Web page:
Pressure is mounting in WA’s residential construction sector, with insolvencies piling up amid sustained falls in building activity.
Calls are mounting for the state government to intervene in Western Australia’s ailing new home building sector, with a prolonged downturn in housing starts plunging around 350 construction companies into administration or liquidation over the last two financial years.
Data from the Australian Securities and Investment Commission showed there were 162 insolvencies in WA construction in 2017-18, following 185 building industry collapses in the previous corresponding 12 months.
In the first six months of 2018-19, 106 construction companies have gone under in WA as builders continue to struggle to adjust to declining levels of activity.
Building approvals and housing finance data released in recent weeks suggest there’s no respite ahead, with approvals falling by 17.3 per cent in annual average terms in WA and the number of approved loans down 11.7 per cent in 2018, compared to the previous year.
Master Builders Association WA housing director Jason Robertson said he expected 2019 to be one of the most challenging years the industry has faced in decades.
“There are a lot of builders out there that are pretty much in survival mode,” Mr Robertson told Business News.
“They have adapted and they have trimmed and they’ve cut, but they can’t really take much more pain.”
MBA research indicates housing starts over 2019 will likely come under the 18,000 predicted by the state government’s Housing Industry Forecasting Group, Mr Robertson said, with improved sentiment in other sectors of the WA economy not yet flowing through new housing construction.
Mr Robertson said any recovery in new housing would likely be delayed until at least 2020 if the state government does not provide any relief for the sector in this year’s state budget.
“They’ve really got to take stock of where we are in the cycle, and what we’ve seen over the past couple of years could certainly intensify if they take no action, and there would likely be a lot more casualties,” he said.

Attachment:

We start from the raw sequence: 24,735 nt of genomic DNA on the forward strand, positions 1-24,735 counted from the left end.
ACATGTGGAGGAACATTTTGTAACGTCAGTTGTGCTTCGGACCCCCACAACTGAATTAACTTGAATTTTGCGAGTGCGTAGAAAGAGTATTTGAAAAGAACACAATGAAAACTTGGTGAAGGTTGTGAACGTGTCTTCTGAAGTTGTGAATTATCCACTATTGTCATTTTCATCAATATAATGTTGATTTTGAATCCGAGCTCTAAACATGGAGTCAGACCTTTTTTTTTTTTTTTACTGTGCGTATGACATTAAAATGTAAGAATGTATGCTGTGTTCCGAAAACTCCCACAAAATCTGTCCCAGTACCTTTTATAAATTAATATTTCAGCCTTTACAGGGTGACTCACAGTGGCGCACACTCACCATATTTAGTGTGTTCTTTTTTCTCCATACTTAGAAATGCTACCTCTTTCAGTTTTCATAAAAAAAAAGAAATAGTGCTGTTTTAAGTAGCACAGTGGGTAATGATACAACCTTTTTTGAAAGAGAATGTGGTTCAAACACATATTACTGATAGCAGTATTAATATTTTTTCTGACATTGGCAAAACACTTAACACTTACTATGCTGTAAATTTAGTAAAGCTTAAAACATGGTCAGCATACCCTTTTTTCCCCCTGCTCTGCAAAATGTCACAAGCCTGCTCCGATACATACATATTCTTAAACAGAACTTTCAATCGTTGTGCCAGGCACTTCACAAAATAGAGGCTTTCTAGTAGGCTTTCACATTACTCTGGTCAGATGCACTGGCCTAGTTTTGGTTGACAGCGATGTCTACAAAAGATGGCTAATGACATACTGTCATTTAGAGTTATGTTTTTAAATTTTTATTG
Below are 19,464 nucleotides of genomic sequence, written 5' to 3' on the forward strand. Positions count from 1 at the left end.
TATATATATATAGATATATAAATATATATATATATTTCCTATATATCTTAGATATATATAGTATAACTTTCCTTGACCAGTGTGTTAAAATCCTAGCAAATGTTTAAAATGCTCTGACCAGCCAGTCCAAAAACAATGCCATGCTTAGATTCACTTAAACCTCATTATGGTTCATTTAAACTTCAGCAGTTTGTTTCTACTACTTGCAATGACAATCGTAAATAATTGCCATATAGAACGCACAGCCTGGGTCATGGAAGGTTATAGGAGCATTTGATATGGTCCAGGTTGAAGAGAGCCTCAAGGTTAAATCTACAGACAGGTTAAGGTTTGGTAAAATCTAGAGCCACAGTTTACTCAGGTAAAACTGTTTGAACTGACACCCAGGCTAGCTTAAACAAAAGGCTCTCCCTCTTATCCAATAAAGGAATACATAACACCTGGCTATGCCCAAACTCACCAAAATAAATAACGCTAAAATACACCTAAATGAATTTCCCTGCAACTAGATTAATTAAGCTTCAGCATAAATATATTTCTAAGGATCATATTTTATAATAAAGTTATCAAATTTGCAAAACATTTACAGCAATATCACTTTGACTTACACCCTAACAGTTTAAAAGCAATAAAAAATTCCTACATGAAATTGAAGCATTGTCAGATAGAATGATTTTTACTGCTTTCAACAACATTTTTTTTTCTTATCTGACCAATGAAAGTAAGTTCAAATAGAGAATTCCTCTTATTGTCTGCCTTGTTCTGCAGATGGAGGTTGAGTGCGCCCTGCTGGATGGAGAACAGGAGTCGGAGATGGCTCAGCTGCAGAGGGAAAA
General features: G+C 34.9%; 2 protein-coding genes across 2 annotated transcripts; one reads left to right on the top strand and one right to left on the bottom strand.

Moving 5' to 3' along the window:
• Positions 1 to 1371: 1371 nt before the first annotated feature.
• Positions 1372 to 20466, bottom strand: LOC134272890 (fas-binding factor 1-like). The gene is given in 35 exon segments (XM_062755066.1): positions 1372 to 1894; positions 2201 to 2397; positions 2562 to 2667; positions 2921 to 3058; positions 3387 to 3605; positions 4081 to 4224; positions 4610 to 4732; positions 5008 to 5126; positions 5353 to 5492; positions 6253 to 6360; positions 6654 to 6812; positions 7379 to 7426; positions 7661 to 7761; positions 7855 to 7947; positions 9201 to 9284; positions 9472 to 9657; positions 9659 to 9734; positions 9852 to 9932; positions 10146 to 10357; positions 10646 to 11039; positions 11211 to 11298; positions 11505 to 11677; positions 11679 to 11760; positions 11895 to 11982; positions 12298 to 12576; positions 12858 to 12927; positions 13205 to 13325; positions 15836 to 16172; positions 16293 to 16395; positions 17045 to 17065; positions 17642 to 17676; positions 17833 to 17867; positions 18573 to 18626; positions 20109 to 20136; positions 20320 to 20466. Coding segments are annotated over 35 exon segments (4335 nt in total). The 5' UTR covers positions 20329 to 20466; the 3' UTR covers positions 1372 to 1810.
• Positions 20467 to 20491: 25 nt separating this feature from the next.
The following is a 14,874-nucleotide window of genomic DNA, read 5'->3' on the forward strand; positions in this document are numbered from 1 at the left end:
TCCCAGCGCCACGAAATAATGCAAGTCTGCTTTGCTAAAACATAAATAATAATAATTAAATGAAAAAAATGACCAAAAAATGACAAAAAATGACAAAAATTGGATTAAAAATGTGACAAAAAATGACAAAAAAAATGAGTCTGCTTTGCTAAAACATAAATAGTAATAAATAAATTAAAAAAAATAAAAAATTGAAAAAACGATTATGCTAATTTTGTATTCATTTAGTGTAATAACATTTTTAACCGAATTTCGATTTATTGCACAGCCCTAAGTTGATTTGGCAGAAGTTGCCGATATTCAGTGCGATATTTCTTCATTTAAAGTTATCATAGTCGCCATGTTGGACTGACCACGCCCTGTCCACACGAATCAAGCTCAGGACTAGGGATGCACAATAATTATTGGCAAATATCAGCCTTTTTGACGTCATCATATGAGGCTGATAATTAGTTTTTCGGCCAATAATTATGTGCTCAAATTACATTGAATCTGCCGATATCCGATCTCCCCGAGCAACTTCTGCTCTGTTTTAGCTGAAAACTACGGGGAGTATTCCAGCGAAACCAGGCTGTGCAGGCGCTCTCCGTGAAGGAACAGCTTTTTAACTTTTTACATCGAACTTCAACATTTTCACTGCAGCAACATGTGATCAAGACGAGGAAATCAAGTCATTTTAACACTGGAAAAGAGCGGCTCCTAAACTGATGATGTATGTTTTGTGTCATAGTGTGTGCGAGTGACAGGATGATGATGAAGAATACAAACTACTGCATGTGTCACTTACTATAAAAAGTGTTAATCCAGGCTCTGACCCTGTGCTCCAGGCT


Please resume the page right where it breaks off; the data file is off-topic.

“We are on the road to recovery, but there needs to be significant housing investment from the state government in this budget in terms of an overall action plan.
“If they decide to make no changes, then the worst market conditions that we have seen in 30 years will likely be exacerbated and the road to recovery will be that much longer, and that’s in nobody’s interests.”
Mr Robertson said the state government would need to seriously consider increasing the first homebuyer’s grant from its current level of $10,000, while urging the Treasury to commit funding to Keystart to ensure the longevity of the scheme.
“That’s of critical importance to Western Australia,” he said.
“There was an announcement a while ago where the Keystart loan book was increased by $421 million and that was obviously excellent news, but it needs ongoing funding.”
However, the founder of WA’s second-biggest residential builder, ABN Group managing director Dale Alcock, is not expecting any significant policy intervention, particularly in the form of an increased grant for first time buyers.
“Ben Wyatt was instrumental in the reduction of the grant from $15,000 to $10,000, and the signals that I’ve gotten from the government are ‘don’t bother asking, because we’re not in a mood to provide it’,” Mr Alcock said.
Mr Alcock told Business News it was extremely concerning for the industry that confidence in other business sectors sparked by increased resources investment, improving employment numbers and stabilising population growth had not been reflected in new housing.
“You don’t want to talk doom and gloom, but that seems to be the reality,” he said.
“At ABN Group we are fortunate that we made the right decision in terms of our expansion to Melbourne back in 2009.
“That probably represents close to 45 per cent of our volume now, and if we didn’t have that, we would be finding it extremely tough with where things are at.”
Gemmill Homes managing director Craig Gemmill also urged the state government to tackle housing affordability in its upcoming budget, saying a stimulus package of $5 million could be the catalyst the industry needed.
Mr Gemmill said a potential short-term solution could be the provision of an additional $5,000 to 1,000 first-time buyers over the next six months.
“A figure like this is offset too by the work it would create, not to mention things like income tax and the payroll tax people are going to pay as a result of the industry uplift,” Mr Gemmill said.
“We understand the government’s budgetary constraints, but let’s put a figure on it, we’re going to do 1,000 homes and cap it there.”